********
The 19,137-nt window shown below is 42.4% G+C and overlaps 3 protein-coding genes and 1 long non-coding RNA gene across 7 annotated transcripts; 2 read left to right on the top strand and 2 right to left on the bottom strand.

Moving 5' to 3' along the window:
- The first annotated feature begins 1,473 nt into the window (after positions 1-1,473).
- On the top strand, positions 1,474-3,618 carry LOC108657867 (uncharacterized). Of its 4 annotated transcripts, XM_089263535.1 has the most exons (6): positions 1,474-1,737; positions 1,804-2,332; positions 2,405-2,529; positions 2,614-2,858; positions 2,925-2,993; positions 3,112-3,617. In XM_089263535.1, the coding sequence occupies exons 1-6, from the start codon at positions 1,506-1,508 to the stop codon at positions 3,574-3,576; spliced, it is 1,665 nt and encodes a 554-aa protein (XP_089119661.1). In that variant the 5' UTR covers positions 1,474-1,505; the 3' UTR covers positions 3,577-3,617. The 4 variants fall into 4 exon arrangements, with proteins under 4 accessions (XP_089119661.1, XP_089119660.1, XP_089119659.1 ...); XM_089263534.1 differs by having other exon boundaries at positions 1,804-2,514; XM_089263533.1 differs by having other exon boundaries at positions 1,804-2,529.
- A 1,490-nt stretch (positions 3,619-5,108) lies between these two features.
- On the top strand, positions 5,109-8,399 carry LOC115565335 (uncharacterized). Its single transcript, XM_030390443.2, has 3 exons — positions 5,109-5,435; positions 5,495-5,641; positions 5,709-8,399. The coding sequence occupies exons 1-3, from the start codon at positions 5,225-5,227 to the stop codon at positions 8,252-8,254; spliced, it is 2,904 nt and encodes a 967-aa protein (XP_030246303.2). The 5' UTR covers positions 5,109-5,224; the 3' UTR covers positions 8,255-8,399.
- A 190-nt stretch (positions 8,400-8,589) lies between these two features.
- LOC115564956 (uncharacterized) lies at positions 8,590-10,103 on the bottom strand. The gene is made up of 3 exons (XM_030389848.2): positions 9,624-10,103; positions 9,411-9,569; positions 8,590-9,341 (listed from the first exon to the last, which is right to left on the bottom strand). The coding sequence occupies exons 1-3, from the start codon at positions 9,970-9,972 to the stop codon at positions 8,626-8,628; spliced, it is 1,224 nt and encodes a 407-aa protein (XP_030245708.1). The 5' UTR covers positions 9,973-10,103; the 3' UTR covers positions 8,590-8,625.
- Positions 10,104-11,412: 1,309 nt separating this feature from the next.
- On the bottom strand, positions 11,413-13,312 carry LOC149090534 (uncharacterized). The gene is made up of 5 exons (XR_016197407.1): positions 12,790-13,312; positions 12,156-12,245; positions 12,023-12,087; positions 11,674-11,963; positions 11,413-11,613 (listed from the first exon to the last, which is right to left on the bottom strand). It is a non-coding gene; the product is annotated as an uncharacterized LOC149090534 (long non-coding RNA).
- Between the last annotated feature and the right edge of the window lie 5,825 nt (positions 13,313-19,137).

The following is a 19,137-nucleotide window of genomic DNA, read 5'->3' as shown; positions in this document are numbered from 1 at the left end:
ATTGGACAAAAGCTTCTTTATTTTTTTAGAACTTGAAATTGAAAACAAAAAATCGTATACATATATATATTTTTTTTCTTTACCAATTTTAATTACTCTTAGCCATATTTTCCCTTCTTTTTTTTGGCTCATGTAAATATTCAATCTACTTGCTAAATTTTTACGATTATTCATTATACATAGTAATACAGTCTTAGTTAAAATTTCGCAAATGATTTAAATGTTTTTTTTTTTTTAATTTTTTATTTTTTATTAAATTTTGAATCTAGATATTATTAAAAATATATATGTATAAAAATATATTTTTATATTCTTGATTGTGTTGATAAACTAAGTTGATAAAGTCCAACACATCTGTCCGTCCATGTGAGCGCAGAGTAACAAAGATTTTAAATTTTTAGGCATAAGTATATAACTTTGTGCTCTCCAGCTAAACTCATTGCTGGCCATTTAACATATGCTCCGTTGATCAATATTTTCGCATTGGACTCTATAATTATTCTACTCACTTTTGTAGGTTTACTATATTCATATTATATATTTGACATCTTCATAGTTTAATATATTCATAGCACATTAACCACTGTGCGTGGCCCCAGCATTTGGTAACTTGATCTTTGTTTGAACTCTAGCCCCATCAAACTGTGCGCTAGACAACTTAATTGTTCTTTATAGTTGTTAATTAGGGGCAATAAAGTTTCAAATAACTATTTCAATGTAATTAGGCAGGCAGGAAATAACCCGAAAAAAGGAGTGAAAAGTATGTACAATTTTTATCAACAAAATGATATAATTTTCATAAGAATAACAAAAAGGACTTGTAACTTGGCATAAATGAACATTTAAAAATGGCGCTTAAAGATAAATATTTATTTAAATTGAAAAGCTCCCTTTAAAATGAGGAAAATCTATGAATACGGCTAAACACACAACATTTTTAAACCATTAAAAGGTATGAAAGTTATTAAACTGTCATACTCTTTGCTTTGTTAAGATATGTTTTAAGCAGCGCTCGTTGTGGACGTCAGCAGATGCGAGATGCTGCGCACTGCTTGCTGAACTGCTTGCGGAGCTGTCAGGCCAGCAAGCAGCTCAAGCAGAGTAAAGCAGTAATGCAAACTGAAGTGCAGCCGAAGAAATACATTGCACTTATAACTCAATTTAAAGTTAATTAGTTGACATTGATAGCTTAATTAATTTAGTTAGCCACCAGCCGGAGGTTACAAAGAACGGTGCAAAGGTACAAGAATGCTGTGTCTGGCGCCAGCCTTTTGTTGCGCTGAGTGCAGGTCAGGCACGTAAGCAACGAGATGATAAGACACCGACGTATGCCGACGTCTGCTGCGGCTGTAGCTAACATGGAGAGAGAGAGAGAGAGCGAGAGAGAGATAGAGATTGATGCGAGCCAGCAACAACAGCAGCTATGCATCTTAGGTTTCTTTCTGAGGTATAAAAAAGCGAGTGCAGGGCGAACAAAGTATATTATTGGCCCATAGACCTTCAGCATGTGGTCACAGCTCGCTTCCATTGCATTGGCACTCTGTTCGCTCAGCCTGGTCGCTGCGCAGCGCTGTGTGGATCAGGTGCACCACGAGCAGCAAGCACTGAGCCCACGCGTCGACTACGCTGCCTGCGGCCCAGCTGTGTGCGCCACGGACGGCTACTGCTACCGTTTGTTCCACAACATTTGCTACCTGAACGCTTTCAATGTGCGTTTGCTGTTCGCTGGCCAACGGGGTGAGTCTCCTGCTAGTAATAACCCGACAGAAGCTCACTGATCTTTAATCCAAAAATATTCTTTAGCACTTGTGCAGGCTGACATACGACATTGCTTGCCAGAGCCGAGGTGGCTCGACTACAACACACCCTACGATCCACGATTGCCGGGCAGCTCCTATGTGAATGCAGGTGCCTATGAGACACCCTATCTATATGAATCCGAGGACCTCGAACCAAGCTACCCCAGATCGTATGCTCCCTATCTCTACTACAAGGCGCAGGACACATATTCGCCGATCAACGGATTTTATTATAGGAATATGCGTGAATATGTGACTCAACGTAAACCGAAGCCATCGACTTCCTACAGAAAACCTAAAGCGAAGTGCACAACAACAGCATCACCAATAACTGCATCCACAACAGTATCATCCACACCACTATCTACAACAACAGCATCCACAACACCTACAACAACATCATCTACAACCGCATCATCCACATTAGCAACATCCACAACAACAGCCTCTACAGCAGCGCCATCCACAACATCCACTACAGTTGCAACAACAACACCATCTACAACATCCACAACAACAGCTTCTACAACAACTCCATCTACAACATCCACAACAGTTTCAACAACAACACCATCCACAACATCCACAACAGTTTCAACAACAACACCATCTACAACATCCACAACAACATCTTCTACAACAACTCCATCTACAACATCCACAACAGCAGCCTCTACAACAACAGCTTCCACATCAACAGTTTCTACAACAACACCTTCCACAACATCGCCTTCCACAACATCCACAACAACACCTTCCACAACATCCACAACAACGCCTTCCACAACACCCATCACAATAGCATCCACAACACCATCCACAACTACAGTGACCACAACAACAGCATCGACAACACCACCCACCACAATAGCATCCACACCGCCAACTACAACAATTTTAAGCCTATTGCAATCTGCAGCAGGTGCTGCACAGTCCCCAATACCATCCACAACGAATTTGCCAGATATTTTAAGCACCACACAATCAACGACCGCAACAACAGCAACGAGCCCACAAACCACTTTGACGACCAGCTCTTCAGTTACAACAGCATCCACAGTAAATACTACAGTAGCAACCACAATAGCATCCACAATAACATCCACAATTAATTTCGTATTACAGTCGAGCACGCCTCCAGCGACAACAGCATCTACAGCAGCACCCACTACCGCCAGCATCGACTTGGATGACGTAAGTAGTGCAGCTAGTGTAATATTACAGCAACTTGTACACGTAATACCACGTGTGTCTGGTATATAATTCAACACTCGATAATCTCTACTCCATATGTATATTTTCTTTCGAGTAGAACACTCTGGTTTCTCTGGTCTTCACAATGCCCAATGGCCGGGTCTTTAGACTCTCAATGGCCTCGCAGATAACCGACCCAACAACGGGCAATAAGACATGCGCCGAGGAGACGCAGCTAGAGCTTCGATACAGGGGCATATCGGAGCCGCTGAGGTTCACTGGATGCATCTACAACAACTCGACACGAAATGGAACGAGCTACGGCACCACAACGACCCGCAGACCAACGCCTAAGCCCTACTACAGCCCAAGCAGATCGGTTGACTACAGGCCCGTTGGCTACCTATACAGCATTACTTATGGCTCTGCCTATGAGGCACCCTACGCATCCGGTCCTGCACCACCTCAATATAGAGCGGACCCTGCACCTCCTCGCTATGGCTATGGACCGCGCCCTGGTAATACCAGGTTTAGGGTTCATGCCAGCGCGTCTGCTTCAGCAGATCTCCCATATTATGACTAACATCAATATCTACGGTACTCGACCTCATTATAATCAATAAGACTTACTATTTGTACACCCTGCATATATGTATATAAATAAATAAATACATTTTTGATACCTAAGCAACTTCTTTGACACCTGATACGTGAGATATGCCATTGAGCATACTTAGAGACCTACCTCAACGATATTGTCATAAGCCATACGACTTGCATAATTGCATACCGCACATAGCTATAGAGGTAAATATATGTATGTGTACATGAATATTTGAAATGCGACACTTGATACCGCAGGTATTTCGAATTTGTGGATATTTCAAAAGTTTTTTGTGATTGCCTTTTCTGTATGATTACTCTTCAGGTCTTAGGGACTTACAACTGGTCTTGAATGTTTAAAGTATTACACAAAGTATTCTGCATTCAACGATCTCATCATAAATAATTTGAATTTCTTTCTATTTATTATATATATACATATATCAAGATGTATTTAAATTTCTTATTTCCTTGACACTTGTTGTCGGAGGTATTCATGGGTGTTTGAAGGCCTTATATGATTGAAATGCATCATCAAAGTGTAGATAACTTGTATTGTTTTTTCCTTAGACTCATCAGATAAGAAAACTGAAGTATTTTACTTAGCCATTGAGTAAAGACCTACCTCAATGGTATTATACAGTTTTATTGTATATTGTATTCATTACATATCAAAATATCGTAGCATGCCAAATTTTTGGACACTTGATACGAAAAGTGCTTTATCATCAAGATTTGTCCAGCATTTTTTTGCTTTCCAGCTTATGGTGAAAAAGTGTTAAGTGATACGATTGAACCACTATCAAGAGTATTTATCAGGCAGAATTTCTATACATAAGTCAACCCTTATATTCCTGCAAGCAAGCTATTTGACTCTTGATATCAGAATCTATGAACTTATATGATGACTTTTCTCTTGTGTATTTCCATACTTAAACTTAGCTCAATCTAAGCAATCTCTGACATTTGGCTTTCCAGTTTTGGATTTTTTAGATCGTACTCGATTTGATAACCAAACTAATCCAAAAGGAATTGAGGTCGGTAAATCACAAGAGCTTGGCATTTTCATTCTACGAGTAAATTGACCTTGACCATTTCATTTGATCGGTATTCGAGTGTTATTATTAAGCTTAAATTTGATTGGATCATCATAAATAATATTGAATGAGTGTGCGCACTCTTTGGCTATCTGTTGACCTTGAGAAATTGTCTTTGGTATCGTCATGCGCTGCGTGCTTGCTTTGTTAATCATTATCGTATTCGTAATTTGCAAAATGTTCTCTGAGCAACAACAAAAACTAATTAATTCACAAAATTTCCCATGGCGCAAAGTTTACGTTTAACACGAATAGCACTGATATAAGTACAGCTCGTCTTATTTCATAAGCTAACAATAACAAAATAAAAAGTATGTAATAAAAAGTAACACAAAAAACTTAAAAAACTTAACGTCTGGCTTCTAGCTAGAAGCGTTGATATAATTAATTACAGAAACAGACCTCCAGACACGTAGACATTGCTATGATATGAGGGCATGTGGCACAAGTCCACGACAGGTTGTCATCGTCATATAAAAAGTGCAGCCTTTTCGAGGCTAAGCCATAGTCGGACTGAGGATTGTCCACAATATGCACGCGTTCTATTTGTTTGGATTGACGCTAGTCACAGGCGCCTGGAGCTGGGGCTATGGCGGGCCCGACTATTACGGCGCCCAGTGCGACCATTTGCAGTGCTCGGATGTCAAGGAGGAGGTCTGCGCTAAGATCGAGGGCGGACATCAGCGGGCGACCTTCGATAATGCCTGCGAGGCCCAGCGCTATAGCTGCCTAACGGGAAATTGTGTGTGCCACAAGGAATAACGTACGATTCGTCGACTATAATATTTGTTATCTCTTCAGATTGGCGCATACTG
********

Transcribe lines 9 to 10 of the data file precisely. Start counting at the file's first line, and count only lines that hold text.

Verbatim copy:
- Positions 10,104-11,412: 1,309 nt separating this feature from the next.
- On the bottom strand, positions 11,413-13,312 carry LOC149090534 (uncharacterized). The gene is made up of 5 exons (XR_016197407.1): positions 12,790-13,312; positions 12,156-12,245; positions 12,023-12,087; positions 11,674-11,963; positions 11,413-11,613 (listed from the first exon to the last, which is right to left on the bottom strand). It is a non-coding gene; the product is annotated as an uncharacterized LOC149090534 (long non-coding RNA).